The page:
David Goodwin, Raymond Closson served the city well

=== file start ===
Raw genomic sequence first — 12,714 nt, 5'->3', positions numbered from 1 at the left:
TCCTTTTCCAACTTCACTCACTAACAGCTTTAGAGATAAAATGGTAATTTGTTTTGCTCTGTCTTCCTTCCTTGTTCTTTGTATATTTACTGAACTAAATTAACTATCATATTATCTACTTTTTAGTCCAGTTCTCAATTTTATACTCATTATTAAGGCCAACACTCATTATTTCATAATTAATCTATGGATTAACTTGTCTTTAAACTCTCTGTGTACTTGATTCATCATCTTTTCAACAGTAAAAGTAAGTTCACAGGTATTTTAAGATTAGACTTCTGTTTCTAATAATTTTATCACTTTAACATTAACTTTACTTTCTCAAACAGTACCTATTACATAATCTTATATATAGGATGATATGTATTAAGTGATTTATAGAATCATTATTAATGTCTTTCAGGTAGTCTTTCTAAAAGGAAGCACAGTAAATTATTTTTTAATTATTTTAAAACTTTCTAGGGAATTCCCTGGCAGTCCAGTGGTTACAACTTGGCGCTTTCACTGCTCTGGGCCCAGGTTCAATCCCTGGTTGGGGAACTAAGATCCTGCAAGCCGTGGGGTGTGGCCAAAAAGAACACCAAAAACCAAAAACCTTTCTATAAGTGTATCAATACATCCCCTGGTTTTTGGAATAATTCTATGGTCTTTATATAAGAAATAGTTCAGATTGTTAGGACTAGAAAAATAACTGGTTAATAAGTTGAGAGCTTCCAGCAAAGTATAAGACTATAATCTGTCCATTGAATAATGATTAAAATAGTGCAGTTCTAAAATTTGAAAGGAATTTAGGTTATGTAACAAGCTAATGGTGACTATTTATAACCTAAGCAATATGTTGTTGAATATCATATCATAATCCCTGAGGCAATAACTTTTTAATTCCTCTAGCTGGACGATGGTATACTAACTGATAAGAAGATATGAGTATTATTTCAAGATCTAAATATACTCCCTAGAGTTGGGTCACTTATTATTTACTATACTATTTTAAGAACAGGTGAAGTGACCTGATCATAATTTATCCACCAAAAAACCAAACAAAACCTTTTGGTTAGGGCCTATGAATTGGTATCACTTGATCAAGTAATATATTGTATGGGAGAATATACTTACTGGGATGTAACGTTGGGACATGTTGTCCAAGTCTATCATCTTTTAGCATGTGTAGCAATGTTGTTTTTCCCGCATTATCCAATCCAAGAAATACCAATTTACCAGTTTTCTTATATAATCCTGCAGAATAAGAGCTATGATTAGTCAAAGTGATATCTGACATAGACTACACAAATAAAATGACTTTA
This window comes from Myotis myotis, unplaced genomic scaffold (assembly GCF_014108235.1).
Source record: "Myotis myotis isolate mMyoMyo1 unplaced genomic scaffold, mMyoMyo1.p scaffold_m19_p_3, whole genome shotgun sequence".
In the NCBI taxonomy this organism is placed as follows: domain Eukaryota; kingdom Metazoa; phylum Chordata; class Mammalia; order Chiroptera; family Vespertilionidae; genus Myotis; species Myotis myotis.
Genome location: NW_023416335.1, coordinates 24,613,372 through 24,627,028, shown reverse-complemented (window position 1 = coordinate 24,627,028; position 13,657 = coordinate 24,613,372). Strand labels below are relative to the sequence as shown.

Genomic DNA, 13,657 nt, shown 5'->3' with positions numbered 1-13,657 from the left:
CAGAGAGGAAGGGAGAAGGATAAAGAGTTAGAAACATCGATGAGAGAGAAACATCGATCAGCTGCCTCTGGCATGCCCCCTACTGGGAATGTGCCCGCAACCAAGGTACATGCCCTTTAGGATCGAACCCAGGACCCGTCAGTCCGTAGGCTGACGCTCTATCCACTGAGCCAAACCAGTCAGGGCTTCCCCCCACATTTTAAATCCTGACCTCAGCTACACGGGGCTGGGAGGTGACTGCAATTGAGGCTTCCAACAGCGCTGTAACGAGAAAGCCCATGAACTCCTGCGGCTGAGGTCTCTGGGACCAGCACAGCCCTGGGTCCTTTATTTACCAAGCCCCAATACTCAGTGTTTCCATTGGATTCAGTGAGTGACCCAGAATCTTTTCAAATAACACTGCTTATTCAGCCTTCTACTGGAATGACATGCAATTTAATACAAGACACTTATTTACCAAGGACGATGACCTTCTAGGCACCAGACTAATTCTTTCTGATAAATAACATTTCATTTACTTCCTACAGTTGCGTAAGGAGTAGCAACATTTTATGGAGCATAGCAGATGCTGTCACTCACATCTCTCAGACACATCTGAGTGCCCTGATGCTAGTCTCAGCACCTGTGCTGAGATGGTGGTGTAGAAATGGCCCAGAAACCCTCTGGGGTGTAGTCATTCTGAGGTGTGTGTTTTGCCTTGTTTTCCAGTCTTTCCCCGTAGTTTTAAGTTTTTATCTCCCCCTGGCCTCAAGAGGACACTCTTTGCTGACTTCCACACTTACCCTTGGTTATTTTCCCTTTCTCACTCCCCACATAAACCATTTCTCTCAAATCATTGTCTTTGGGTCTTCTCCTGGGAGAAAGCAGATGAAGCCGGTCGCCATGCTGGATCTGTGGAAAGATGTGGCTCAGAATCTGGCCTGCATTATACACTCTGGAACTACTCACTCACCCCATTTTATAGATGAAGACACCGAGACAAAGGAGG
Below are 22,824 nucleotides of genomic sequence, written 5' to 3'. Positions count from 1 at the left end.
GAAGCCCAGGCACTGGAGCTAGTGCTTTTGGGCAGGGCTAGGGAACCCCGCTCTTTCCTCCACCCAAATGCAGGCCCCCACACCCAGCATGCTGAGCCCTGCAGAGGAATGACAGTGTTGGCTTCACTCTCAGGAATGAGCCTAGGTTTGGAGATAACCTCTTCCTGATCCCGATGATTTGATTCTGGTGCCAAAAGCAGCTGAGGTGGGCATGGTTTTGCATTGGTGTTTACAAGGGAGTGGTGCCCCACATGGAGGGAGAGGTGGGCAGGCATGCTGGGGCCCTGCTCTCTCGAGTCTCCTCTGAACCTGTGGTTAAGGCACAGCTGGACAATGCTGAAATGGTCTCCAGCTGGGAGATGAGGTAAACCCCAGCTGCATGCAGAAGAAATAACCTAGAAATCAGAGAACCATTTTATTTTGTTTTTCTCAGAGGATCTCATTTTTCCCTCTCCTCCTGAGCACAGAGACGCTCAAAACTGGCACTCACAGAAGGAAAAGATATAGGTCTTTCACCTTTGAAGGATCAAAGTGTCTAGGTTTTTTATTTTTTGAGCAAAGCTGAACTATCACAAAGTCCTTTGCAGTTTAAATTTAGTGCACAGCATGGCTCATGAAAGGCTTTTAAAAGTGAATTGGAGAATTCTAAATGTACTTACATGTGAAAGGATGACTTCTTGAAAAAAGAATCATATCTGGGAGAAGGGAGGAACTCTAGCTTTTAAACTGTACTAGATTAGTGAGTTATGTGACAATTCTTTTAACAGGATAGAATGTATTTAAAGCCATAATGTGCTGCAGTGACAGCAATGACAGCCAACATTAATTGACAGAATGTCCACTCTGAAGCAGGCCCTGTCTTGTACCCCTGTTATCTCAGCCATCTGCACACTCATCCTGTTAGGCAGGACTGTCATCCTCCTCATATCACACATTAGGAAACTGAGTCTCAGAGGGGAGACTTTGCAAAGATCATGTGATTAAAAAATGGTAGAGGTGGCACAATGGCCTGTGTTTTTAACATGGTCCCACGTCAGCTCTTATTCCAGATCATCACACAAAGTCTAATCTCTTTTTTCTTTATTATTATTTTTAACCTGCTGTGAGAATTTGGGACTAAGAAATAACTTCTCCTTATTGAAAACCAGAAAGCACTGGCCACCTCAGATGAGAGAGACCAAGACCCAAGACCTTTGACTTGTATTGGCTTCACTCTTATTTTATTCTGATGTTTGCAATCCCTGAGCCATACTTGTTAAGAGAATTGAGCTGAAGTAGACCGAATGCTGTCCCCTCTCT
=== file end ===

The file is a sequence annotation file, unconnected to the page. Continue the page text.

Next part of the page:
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I am writing this column on Dec. 7. In a rare confluence of events, this date has historic importance to New Hampshire for a number of related, and unrelated, reasons:First, this is the 70th anniversary of the Japanese attack on Pearl Harbor, which caused the entry of the United States into World War II. A very long time, and one which probably marks the last time survivors of that attack will be able to mark the event with personal presence.In an historic mark of the transfer of the notice to the younger generation, the Manchester Central High School Band, one of the best, if not the best, in New Hampshire, raised sufficient private funds to attend and perform in Honolulu for the event. On a personal note, William S. Green, one of the founders of my law firm and a graduate of Central High School, went to war in the Pacific and was promoted to the rank of major in the Marines.Next, in quick succession because of the death of notable citizens, two funerals were held on Dec. 7.David P. Goodwin, grandson of the founder of the Goodwin Funeral Home in Manchester, died at age 93 after a brief illness.Vital to the end, Dave Goodwin participated in every civic activity imaginable short of elected public office, chairing the boards of many of the organizations and making significant contributions of time, effort and funds to the Boys and Girls Club, Easter Seals, Moore Center, United Way, hospitals, schools and almost every worthy cause in Manchester. He received the William S. Green Award from the Granite United Way, its highest honor, a few years earlier.At a lovely service at the First Congregational Church in Manchester on the 7th, the pastor of the church and speakers including Carolyn Benthien and two of the Goodwin grandchildren cited Dave Goodwin as a paragon of "connectedness." That means he connected with people, connected people to each other, was a walking repository of the history both of individuals and of the city and state, and never hesitated to educate others on these topics.As a neighbor and friend on Heather Street in Manchester, I would often marvel at the detail with which Dave Goodwin could remember events from the 1930s, 1940s and 1950s. It was almost impossible to name someone he did not know, and when he knew the person, he knew the person's family, parents, cousins, residence and probably had participated with the family in the tough times funerals directors have to address.His wife, Dorothy Goodwin, who died last year, also was a vital part of the Manchester community.Raymond E. Closson's funeral was also held that day.Closson, a senior vice president of Public Service Company during his working career, also participated in the community greatly. He was the recipient of the William S. Green Award given by the Elliot Hospital, of which he served as board chairman.Closson had been involved in many other activities along with his wife Helen, who survives him. Helen Closson is an active member of the Franco-American community and representatives of that group were prominent among those attending the services.At Manchester's Saint Catherine of Sienna Church, the Closson family and others paid tribute to Ray Closson's character, spirit, contributions and valor. What many did not know until he died was that Ray Closson was a German prisoner of war during World War II.Both Dave Goodwin and Ray Closson served their community well.*****Also on Dec. 7, the new Roman Catholic bishop of Manchester, Peter Anthony Libasci, celebrated vesper services at St. Joseph Cathedral in Manchester.His coming to New Hampshire marks the end of the term of Bishop John B. McCormack as head of the Diocese of Manchester.Bishop McCormack performed admirably in the face of formidable objections due to his service in the archdiocese of Boston. No one could ever point to anything but faithful service to the people of New Hampshire. His intention to stay here and continue to contribute enforce the fact that John McCormack has been a faithful servant to our state.Bishop Libasci, from Long Island, N.Y., was welcomed with great fanfare at his installation and should be welcomed by all New Hampshirites who know how important a place the Roman Catholic Church has in its history, culture and present activities.His first homily at the Vesper Service was laced with theology, humor and grace, which were welcome signs of his pastorate of the diocese.Brad Cook, a shareholder in the Manchester law firm of Sheehan Phinney Bass + Green, heads its government relations and estate planning groups. He also serves as secretary of the Business and Industry Association of New Hampshire. Edit ModuleShow Tags